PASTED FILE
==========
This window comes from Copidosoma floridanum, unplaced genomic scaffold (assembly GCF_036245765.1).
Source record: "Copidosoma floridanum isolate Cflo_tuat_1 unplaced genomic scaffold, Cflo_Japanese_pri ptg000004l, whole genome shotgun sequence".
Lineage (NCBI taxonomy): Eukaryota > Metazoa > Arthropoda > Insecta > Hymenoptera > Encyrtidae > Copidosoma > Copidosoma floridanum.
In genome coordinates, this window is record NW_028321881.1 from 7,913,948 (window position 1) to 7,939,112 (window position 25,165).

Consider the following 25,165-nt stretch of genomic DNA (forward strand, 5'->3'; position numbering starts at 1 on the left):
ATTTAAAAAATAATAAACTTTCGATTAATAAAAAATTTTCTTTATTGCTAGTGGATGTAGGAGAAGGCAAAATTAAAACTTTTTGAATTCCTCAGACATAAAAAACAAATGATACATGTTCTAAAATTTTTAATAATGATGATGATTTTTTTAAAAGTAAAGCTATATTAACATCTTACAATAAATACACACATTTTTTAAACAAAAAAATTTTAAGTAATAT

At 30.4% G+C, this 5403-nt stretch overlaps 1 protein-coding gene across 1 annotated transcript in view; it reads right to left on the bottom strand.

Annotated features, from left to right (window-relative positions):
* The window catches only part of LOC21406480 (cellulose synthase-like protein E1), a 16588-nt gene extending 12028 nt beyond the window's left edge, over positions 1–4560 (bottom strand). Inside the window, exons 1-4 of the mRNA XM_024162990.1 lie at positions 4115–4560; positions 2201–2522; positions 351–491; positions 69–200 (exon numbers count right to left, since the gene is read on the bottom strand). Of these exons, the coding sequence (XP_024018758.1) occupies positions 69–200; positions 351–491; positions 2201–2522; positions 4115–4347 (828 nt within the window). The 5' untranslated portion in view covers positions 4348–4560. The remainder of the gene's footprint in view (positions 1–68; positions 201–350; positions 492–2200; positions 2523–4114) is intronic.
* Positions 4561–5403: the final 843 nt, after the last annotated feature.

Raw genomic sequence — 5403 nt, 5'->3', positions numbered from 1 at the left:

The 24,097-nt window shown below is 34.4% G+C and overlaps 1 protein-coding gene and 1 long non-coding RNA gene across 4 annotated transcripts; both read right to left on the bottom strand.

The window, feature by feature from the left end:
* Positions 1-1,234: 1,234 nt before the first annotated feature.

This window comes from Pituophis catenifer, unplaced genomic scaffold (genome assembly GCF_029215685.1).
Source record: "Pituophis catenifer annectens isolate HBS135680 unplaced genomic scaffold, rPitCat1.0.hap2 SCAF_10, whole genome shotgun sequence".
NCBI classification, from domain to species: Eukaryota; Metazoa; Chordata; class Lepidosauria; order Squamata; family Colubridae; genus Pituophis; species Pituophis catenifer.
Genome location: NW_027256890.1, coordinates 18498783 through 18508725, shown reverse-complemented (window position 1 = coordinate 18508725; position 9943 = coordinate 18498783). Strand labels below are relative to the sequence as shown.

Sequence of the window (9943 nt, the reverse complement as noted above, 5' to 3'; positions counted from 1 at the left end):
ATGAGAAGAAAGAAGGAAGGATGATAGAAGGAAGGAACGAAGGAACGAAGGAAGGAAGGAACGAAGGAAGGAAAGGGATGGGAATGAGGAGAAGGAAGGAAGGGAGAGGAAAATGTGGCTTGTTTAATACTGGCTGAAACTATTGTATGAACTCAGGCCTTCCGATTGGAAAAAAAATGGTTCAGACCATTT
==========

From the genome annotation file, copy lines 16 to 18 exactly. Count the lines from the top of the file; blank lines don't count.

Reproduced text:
Source record: "Pituophis catenifer annectens isolate HBS135680 unplaced genomic scaffold, rPitCat1.0.hap2 SCAF_10, whole genome shotgun sequence".
NCBI classification, from domain to species: Eukaryota; Metazoa; Chordata; class Lepidosauria; order Squamata; family Colubridae; genus Pituophis; species Pituophis catenifer.
Genome location: NW_027256890.1, coordinates 18498783 through 18508725, shown reverse-complemented (window position 1 = coordinate 18508725; position 9943 = coordinate 18498783). Strand labels below are relative to the sequence as shown.